Queen Elizabeth

Queen Elizabeth presided over the greatest period of English Literature.  She inspired authors like Spenser and Ralegh.  When Shakespeare killed of Sir John Falstaff, the Queen "requested" his return.    Shakespeare obliged with "The Merry Wives of Windsor."  She also wrote some herself.

"The Doubt of Future Foes"

This poem reflects her anxiety over the situation with Mary Stuart, her cousin, better known as Mary, Queen of Scots.  Mary was a Catholic who had been expelled from Scotland by her Protestant subjects.  She was involved with Catholic plots to overthrow Elizabeth, and Elizabeth under pressure from her supporters reluctantly agreed to have her executed.

14 England will not allow a foreigner to come in and take over the throne.

16 Heads will roll!

"On Monsieur's Departure"

Elizabeth is breaking up with somebody, either the French Duke of Anjou or the English Earl of Essex.  Elizabeth's position as a woman on the throne was precarious - England had had only male rulers.  By staying single, she could preserve power for herself instead of handing it over to her husband, but she could not provide an heir to the throne.  She ruled by keeping people guessing about whom she would marry then not ever marrying any of them.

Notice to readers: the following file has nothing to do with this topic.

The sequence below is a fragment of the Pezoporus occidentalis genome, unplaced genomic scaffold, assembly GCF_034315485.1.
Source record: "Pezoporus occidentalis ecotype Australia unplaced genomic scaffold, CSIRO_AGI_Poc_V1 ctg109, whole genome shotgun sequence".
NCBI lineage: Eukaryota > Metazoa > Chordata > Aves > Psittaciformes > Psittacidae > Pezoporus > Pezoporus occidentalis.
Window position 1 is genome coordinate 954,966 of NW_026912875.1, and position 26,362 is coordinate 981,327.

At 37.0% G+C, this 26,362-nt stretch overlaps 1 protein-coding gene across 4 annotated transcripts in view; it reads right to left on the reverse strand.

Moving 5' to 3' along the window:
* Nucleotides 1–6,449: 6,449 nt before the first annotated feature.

1-4 She must conceal her true feelings - common enough for anybody, but especially for a queen.

5 "I freeze but am burned" - This oxymoron is a typical Elizabethean conceit.

an oxymoron joins two terms that seem to contradict each other and don't seem to belong together.  "Jumbo shrimp" & "burning cold" are examples.  The oxymoron was popular during this time, especially in sonnets.

7-12  She is unable to quit loving him.

13-18  She wants to either die or get over him.